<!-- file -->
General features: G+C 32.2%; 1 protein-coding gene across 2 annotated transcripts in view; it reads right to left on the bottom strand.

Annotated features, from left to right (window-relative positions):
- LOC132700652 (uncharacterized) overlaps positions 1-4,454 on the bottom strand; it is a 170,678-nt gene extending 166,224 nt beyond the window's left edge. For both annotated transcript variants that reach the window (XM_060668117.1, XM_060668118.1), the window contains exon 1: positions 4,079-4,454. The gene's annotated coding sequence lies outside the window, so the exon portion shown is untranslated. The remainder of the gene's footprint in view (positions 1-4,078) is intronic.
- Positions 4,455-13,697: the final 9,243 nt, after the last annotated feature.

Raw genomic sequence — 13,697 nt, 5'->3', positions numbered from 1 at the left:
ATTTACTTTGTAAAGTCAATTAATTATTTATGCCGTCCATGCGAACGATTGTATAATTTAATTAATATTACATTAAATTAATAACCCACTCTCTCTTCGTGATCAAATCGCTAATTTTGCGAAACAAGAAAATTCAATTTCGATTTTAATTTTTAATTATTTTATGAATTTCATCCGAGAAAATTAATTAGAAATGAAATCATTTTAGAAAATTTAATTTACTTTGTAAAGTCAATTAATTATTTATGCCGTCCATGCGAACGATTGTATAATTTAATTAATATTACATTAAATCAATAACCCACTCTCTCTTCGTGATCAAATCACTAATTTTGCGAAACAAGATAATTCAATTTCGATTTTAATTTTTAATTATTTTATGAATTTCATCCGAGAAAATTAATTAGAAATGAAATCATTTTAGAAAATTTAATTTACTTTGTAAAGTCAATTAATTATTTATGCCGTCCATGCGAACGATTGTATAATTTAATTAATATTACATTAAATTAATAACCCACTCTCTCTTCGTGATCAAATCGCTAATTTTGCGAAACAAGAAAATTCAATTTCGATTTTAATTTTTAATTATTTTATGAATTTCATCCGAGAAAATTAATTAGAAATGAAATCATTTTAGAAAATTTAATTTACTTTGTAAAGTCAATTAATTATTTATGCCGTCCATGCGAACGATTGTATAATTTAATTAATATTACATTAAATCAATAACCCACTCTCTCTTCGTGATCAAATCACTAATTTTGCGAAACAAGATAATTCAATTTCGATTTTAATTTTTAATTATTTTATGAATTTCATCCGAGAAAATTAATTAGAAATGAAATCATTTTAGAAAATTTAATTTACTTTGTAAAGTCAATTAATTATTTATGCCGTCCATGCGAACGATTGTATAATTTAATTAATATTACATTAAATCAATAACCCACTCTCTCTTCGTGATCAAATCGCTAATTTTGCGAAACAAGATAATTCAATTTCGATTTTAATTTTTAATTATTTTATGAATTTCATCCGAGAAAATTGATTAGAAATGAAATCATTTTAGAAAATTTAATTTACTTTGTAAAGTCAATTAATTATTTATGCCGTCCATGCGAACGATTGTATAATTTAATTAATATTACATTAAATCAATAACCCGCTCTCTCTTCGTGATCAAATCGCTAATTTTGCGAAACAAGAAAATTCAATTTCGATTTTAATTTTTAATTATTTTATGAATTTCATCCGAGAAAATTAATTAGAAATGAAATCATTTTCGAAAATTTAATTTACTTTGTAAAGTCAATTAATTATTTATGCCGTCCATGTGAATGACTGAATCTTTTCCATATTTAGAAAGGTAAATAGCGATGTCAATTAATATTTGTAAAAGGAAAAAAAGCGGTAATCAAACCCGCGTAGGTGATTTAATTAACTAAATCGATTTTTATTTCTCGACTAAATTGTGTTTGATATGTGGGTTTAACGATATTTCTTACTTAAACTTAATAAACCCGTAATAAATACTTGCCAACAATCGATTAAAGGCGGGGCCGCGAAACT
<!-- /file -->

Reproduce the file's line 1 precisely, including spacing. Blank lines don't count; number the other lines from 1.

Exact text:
General features: G+C 32.2%; 1 protein-coding gene across 2 annotated transcripts in view; it reads right to left on the bottom strand.